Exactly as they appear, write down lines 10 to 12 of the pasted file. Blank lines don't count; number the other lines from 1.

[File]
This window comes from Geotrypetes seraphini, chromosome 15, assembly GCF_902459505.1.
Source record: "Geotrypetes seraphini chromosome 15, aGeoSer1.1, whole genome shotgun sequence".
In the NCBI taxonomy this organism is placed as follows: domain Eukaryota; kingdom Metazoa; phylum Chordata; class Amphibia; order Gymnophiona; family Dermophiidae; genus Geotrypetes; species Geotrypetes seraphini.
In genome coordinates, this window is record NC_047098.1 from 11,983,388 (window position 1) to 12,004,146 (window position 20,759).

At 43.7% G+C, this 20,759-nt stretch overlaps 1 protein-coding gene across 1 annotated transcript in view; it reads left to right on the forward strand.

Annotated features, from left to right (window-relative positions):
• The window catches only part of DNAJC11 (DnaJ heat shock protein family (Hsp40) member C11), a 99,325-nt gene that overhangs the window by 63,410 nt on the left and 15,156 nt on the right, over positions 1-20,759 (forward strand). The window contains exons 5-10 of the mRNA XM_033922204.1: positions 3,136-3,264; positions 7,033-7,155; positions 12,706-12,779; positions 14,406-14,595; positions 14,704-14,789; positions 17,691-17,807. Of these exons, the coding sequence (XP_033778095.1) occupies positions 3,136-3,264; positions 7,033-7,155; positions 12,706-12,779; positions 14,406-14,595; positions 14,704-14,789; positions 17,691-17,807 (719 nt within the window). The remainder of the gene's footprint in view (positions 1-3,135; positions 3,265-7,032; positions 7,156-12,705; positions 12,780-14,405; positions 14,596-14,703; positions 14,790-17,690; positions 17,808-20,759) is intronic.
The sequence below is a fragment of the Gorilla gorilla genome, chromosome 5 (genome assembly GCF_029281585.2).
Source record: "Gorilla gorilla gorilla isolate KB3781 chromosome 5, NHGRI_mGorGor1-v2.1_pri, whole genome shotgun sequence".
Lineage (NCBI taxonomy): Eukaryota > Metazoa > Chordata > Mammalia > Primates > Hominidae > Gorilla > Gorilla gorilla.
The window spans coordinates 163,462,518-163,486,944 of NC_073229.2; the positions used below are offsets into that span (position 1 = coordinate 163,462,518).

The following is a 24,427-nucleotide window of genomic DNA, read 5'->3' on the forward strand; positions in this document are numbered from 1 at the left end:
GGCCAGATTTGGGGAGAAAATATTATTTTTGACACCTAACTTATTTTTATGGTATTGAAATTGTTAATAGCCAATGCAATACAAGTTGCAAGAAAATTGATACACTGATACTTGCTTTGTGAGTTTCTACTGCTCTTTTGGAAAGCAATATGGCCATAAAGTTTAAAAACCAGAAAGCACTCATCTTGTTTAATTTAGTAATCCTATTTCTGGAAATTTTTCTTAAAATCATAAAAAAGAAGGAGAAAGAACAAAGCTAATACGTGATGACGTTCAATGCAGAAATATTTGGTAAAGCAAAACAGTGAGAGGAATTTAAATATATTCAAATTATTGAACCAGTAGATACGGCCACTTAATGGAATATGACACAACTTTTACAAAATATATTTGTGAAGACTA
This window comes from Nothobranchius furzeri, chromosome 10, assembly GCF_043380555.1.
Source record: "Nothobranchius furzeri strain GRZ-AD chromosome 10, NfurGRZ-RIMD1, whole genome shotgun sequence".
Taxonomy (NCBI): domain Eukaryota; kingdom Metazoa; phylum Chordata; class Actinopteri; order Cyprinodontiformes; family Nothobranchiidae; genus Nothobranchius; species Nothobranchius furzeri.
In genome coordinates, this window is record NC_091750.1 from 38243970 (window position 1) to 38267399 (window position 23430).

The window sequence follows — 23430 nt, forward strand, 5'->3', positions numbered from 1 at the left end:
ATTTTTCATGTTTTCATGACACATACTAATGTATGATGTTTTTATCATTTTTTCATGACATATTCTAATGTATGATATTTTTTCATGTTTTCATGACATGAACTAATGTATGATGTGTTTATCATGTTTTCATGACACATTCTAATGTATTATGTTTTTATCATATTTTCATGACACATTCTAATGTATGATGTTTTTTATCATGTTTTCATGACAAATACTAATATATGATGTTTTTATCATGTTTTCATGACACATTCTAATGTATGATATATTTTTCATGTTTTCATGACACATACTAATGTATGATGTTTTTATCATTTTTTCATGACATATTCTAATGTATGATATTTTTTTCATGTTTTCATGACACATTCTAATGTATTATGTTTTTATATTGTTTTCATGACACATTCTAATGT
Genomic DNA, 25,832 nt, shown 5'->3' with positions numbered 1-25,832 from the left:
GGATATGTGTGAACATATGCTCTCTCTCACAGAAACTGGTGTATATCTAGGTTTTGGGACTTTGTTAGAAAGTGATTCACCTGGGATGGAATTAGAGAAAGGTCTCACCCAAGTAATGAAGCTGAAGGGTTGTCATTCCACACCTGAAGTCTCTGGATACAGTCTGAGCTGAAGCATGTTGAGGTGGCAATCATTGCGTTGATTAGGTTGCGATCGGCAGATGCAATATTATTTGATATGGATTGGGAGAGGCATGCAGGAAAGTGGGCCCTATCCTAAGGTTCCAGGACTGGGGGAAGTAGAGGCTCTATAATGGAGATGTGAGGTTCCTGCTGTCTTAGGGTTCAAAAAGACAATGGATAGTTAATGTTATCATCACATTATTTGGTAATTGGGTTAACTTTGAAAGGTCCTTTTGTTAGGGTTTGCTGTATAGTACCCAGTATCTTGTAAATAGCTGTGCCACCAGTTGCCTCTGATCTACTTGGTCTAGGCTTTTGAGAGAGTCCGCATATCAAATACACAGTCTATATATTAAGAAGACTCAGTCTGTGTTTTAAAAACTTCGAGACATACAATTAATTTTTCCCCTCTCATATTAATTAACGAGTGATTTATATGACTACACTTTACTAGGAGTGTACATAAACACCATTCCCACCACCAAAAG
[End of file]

Lineage (NCBI taxonomy): Eukaryota > Metazoa > Chordata > Mammalia > Primates > Hominidae > Gorilla > Gorilla gorilla.
The window spans coordinates 163,462,518-163,486,944 of NC_073229.2; the positions used below are offsets into that span (position 1 = coordinate 163,462,518).

The following is a 24,427-nucleotide window of genomic DNA, read 5'->3' on the forward strand; positions in this document are numbered from 1 at the left end: